As incomes return, car enthusiasts will resume spending on the industry's classic and antique cars
Los Angeles, CA (PRWEB) March 26, 2013
When per capita disposable income levels fell and investor uncertainty increased in 2008 as the recession hit, fewer consumers purchased this industry’s classic and antique cars. Consequently, Classic Car Dealers industry revenue contracted 17.4% that year. “Fortunately, the industry has since recovered on the back of rising per capita disposable income and a general economic recovery,” says IBISWorld industry analyst Kevin Boyland. Because of the periods with contrasting trends, industry revenue is estimated to increase at a relatively flat annualized rate of 0.7% to about $7.6 billion in the five years to 2013.
Companies in the Classic Car Dealers industry retail classic cars (i.e. older than 25 years) and antique cars (i.e. older than 45 years) on their premises or at regional and international auctions. Dealers may also sell third party-owned cars on consignment for a commission fee. “Because classic cars are a discretionary purchase, demand for the industry is highly dependent on per capita disposable income levels,” says Boyland. Classic and antique car selling prices range from average used-car prices (i.e. $5,000 to $15,000) up to staggering amounts for unique makes and models. For example, a rare Duesenberg Model J long-wheelbase coupe sold for a whopping $10.3 million in 2011 at a classic car dealership in California.
As economic recovery picks up steam, demand for classic cars of all makes and models is anticipated to grow. Growth will encourage more companies to enter the industry, pushing up internal competition and contributing to an already fragmented industry. This fragmented nature precludes the ability of any one firm to dominate the landscape, with most firms catering to customers on a local or regional basis and only maintaining presence in one specific market. As a result, this industry carries a low level of market share concentration. In general, many firms operate on a small scale, with a significant share operating as sole proprietorships. The average industry firm only employs about two people.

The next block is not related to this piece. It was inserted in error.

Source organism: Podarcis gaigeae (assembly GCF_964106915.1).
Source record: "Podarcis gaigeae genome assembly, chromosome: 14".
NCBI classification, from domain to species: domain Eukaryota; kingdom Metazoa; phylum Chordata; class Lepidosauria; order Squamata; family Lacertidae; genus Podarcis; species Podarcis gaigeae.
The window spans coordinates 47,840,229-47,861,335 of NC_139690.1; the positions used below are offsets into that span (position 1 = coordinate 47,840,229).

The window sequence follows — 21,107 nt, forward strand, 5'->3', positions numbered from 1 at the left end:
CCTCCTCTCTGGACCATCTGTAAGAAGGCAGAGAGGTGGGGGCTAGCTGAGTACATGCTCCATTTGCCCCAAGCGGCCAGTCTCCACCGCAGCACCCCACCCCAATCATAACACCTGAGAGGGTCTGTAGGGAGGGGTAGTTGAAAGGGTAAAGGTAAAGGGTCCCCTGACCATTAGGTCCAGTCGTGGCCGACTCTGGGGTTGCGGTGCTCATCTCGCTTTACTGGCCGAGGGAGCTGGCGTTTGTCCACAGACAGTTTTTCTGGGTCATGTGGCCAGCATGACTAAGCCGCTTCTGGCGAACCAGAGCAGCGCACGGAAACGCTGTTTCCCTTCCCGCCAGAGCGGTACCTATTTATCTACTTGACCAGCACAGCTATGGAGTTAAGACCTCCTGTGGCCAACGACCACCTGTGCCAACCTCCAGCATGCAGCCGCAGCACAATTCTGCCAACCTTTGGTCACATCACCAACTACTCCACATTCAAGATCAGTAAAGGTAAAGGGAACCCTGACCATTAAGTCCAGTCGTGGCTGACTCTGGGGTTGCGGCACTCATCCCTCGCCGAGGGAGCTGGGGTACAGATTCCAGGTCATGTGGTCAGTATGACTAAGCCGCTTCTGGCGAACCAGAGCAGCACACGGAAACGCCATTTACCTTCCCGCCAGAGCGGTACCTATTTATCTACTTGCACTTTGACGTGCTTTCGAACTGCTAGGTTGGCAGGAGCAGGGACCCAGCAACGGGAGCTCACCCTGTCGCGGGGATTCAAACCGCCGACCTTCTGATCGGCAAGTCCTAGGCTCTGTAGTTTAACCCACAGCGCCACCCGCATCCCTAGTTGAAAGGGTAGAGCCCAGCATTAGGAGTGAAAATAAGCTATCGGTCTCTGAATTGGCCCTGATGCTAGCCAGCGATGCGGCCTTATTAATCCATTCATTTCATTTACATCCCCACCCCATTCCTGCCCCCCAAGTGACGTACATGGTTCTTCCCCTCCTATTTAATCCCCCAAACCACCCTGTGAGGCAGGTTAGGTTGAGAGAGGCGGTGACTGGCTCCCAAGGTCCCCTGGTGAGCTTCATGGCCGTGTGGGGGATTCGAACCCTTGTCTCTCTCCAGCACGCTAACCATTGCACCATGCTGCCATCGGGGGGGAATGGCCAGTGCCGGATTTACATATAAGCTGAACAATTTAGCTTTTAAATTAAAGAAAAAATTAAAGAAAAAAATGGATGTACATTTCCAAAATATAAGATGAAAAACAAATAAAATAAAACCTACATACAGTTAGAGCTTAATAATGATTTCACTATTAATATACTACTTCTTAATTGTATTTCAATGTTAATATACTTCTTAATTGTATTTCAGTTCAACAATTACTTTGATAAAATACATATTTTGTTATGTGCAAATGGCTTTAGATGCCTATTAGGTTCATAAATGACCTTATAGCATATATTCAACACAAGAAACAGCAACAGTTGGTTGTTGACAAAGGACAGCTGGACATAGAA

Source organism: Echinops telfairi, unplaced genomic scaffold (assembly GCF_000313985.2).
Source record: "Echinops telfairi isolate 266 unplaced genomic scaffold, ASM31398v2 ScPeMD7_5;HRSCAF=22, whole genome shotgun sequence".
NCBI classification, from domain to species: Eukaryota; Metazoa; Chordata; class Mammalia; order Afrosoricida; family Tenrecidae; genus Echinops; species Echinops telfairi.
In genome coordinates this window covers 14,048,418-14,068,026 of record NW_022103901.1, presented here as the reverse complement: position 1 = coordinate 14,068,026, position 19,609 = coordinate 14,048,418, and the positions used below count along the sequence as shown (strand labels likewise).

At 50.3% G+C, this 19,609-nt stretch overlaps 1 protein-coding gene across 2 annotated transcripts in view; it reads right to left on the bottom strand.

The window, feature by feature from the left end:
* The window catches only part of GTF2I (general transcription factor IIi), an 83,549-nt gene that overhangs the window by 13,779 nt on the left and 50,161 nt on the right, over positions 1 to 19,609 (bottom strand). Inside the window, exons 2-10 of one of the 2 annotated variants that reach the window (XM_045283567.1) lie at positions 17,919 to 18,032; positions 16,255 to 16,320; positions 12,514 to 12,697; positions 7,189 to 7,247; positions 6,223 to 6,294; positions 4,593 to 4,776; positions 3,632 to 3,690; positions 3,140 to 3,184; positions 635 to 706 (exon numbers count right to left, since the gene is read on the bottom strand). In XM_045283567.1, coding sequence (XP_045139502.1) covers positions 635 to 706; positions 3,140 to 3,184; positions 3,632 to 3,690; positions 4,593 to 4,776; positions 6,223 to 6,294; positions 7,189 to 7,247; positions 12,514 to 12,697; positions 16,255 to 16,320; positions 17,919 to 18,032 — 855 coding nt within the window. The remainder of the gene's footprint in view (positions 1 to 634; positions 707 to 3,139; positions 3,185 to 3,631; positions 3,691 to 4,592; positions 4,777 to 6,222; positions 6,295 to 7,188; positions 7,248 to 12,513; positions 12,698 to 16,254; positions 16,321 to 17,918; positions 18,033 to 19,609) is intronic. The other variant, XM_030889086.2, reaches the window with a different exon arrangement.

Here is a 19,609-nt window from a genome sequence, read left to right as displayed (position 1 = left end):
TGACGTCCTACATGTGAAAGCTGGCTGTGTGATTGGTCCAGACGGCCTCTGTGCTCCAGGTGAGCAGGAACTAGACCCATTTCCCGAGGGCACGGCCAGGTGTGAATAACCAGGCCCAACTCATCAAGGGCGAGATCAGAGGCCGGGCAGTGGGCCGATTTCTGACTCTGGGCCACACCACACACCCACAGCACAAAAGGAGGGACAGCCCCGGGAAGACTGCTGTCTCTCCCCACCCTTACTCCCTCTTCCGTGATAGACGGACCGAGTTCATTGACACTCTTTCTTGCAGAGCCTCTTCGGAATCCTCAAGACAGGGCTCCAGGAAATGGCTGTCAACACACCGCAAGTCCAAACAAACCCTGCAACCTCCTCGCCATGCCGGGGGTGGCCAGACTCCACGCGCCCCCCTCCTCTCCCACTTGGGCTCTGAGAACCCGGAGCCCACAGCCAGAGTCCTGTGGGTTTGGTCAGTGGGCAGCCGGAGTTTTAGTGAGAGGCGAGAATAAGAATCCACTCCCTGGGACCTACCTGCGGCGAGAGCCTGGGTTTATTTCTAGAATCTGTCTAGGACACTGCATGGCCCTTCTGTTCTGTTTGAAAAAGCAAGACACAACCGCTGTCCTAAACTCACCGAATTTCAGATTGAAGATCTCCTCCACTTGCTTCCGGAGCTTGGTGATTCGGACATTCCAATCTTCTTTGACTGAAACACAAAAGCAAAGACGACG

Long-term industry growth prospects will also be moderated by external competition from online-only dealers. Web-based car dealers pose a formidable external threat to the industry because these firms can market to an international audience and have lower operational costs. To a lesser extent, new car dealers pose a threat to the industry because consumers may prefer the technologically advanced features of new car models. For more information, visit IBISWorld’s Classic Car Dealers in the US industry report page.
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IBISWorld industry Report Key Topics
This industry sells classic and antique cars. IBISWorld defines a classic car as either a foreign- or American-made vehicle that was manufactured more than 25 years ago and is no longer in production. An antique car is defined as a vehicle manufactured more than 45 years ago. Companies may sell previously purchased cars or third-party vehicles on consignment. They may also sell vehicles at an auction, but individuals who sell their own cars at an auction are excluded from this industry.
Key External Drivers
Industry Life Cycle
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Products & Services
Globalization & Trade
Market Share Concentration
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